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Where I Come From

O Brother, Where Art Thou?

Ten years ago, on a warm spring night, I found myself on the wrong end of a gun.

It was all for the love of an eggroll. Fifteen minutes before the attack, I walked into the hole-in-the-wall Chinese carryout closest to my grandmother’s house in East Baltimore, where I was staying while I finished college. I grew up in the area, but any casual observer might have sworn otherwise. With my khakis, boat shoes, and Tommy Hilfiger polo, I looked as if I’d taken a wrong turn on my way to Gilligan’s Island. But I thought I fit in well enough. As a young woman in a very snug pair of jeans paid for her food, two guys who looked to be about my age and I were, I knew, on the same wavelength. Yeah, she’s bad, we all thought, but her friend—not so much. It was an instant, unspoken rapport.

When my order came up, I pulled out a wallet overstuffed with various IDs and discount cards, and before I could take 10 steps toward home, my new friends were on me. As I lay face down on the ground, one held a gun to my left temple while the other rifled through my pockets. “Count to 10 before you get up, or we’ll shoot you,” I was told.

A little later, when a police officer arrived to take my statement, he asked what the assailants looked like. I remembered the jackets they wore; the baggy shirts; the hovering, rail-thin build of the tall one; the crown of dreadlocks atop the short one. No one would have mistaken one of us for another, but my first impulse was to tell the officer, “They look just like me.”


My older cousin Marlon tried to train me for this when we were kids. “I don’t want him to grow up to be a punk, Aunt Norine”—that’s what he told my mom whenever she complained that he was brutalizing me, her firstborn, the older of two sons.

Marlon and I loved professional wrestling, but our living room brawls were always rigged in his favor. Choke holds, taunting little slaps, figure fours: Marlon mastered them all—on me, and I usually left these sorry, one-round bouts in tears.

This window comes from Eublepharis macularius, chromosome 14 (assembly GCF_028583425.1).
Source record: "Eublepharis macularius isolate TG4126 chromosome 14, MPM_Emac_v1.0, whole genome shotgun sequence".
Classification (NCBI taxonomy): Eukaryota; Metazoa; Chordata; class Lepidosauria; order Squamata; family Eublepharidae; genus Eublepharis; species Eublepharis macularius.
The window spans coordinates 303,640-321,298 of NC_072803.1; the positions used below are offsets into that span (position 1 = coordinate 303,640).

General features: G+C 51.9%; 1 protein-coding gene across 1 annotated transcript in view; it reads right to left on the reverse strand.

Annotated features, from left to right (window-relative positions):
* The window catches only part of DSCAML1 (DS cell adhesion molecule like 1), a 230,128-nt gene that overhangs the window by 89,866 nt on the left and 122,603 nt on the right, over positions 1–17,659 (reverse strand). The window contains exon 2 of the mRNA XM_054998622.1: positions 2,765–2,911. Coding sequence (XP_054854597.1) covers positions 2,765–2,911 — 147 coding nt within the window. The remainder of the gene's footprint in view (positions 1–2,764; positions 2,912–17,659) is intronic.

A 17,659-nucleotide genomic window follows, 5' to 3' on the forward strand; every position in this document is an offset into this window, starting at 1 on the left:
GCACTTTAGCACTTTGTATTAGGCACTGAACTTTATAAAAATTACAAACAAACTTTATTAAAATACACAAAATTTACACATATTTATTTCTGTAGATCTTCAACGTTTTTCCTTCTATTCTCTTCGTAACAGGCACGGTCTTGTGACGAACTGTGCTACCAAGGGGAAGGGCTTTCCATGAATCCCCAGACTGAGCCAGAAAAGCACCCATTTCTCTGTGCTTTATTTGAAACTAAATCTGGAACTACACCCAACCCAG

To compensate, I inflicted just about as much pain on my younger brother Mark, who wanted desperately to fit in with the older boys. He got a lot of scrapes and bruises for his trouble. Once, I pushed him down a flight of concrete steps just because I could.

There was a timeless quality to our brutishness. Somewhere in Poland, I’m sure, there’s a cave drawing of a proto-human adolescent clubbing his kid brother then laughing heartily. But the constant dangers in our neighborhood added purpose to our fighting.

Mark, Marlon, and I had limited contact with our fathers, so sometimes, as young as 13, we were the biggest people in our respective households, bracing ourselves for the much bigger things just outside, trying to teach each other how to be men. I don’t think we did a bad job. Today, Marlon is a devoted husband and father. Mark, at 26, supervises 20 people at an auto maintenance shop with a firm but benevolent hand, and I get paid to write about my feelings. As much as I suffered, Marlon always pulled his punches, and although he had every right to hate me, Mark never did. As much as East Baltimore hardened us, we never let it make us callous.

That is both a miracle and, at times, a danger. Having been away from the neighborhood for several years, by the time I pulled out my wallet at that restaurant I was a little rusty—I knew better; I should have slipped out a few bills before I went in. But when trouble came, I didn’t panic. I just waited it out, dusted myself off, picked up my food, and walked home. Marlon, I imagine, is proud of how the whole thing ended, if not how I got myself into it.

Feared as we are, sometimes with good reason, especially among ourselves, it is ironic but appropriate that African-American men have a million and one ways of communicating acceptance: grips, chest bumps, head nods, daps, shouts, hand signals. Without knowing it, I walked into the carryout looking for one of those signs. It never came, but I keep my eyes open. Trading stories about women, sports, tragedies, and near misses, connecting with people who understand the pride and peril of being young, black, and male: Apparently, I couldn’t completely check that impulse if I wanted to, not even if my life depended on it. Because I’d like to think we could all turn out as well as my brother or my cousin, I still have trouble dividing friend from foe.

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